If you’ve ever done any creative fiction writing in your life and attempted to sell an idea, you’ve likely dealt with at least one devastating realization that your idea has already been done. It’s during those moments when you might feel someone unknown literally hacked your brain after you were so sure you were the only one who thought of the concept. This can be especially bad when you realized you were working on an idea that hadn’t been done in movies or TV before, which is increasingly rare.
I’ve recently gone through this situation twice in just a year’s time. With two TV show outlines I was working on last year, I found out halfway into working on them that both ideas would soon become TV shows. While perhaps it’s a lesson in reading the industry trades more often to avoid creative collision, having a double whammy like that can be initially disconcerting. For the record, the first idea was about lottery winners (turned into the flop “Lucky 7” on ABC), and the second about people coming back to life (becoming the ABC hit “Resurrection”).
Call it what you will, I came to the conclusion that perhaps no idea is original anymore. Despite both of those concepts being previously scant on TV, the positive side is that it might have saved me on the lottery winner idea. Also, the details on my resurrection concept was slightly different, giving some new thought on whether such a thing can still be rescued in different form.
Are creative writers really hurting themselves by being discouraged after they find out a similar idea has already been done? It’s possible they are when you consider the reality of everything having been done before. William Shakespeare was in the fortunate position where he had few forebears who designed the plots points we all steal from today. And even he stole ideas from the Greeks and the playwrights who influenced him a generation or two earlier.
The basic backbone of every conceivable concept has already been thought of, and it’s only the important details that matter in the 21st century. Even if you manage to come up with an initial concept never tried before on television, you’ll find that you’re starting to use standard plot structure once you get into writing the details. You can see this already in “Resurrection” where it literally turns into a derivative, large-scale redemption tale, along with a little sci-fi thrown in.
What can you do to help repair yourself mentally after having these creative collisions? And do you still have ways to seek out something that perhaps hasn’t been done before?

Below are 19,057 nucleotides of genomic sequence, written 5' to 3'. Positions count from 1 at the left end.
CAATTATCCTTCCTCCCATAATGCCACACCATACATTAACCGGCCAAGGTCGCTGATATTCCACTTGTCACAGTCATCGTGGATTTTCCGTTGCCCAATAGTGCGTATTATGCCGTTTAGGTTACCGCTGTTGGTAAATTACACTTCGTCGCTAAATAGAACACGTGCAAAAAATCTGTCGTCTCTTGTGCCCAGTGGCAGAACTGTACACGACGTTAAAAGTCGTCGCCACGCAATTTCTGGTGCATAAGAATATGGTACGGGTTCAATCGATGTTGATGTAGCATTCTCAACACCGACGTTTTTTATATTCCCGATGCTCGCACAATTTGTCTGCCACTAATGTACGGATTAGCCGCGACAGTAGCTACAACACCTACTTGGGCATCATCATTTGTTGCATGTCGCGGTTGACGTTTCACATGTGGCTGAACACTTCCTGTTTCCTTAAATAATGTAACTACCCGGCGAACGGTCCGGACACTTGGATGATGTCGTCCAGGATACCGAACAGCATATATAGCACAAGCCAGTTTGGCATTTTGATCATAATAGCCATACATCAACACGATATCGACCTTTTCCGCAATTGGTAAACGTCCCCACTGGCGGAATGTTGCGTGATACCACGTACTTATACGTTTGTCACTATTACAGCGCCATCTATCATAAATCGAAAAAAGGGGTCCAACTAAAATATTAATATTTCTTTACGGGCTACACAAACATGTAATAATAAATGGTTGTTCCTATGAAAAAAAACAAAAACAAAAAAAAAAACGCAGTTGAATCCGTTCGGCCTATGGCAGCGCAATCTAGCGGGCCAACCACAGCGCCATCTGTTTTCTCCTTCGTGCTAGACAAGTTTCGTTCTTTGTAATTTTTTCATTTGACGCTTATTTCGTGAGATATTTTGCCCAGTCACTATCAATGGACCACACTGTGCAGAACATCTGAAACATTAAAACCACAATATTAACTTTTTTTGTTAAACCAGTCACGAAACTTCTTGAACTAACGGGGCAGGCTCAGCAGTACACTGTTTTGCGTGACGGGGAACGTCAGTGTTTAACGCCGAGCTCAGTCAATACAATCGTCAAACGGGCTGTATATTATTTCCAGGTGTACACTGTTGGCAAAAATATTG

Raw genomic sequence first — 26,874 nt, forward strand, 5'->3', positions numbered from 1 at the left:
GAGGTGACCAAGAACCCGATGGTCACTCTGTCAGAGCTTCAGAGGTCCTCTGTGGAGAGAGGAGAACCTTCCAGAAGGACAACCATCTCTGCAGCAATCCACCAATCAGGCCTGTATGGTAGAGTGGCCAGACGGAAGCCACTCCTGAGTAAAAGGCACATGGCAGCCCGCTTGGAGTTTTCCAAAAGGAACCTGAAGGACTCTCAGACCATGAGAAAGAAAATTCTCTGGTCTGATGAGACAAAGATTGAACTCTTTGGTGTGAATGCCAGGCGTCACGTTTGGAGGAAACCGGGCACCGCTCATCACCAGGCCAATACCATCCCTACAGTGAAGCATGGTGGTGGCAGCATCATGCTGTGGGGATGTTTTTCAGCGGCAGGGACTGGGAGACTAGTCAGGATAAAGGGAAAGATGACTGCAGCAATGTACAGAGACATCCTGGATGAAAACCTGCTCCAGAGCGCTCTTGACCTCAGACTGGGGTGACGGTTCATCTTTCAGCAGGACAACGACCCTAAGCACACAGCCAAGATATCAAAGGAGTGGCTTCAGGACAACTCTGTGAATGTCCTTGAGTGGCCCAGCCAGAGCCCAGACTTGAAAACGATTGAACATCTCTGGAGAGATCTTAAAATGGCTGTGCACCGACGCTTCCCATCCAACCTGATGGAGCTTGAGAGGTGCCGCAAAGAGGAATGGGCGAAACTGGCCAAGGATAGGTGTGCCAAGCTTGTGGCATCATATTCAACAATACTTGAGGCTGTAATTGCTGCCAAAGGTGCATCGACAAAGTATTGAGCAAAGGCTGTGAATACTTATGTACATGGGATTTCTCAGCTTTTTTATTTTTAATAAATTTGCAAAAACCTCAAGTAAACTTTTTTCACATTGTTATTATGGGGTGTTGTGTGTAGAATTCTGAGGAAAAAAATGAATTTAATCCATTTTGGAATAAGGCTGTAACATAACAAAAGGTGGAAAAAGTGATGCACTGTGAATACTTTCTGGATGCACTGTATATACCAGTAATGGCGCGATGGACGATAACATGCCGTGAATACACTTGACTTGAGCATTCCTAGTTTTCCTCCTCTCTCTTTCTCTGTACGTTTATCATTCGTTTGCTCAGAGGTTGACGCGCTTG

Rescuing Your Creative Project
While I have new creative fiction projects to focus on now to avoid any thought of being derivative, I may eventually revisit both of those stories I mentioned above. Considering every bestselling book today is based on an idea done in different variations before, your best way to rescue a creative project is to just think of new ways to express the same idea. Any basic theme can be taken from a new perspective to a point where it doesn’t even resemble the initial concept. When you keep the backbone of the idea, changing the details can sometimes help you make those changes faster than you think without months of new work.
Nowadays, when making pitches for any creative project, executives are going to expect to hear that your project is a cross between one iconic TV show or another. Every TV series on now is a mash-up of what’s come before, with only the details enhanced for more daring to make them fit in with today’s sensibilities.
Regardless, should you still make a valiant effort to find a completely original idea? You obviously have to try, and setting aside time to study what’s been done before on TV and what hasn’t is worth the effort. Reading the TV industry trades regularly is also essential to make sure that a project you started isn’t already selected to go into production. In that regard, being halfway original today is now becoming a matter of careful timing.
Making plans on that timing is your best remedy as a deterrent to dealing with creative collision depression. It’s not much different than preparing for natural disasters, despite most of us not realizing how important the details are until the disaster actually happens.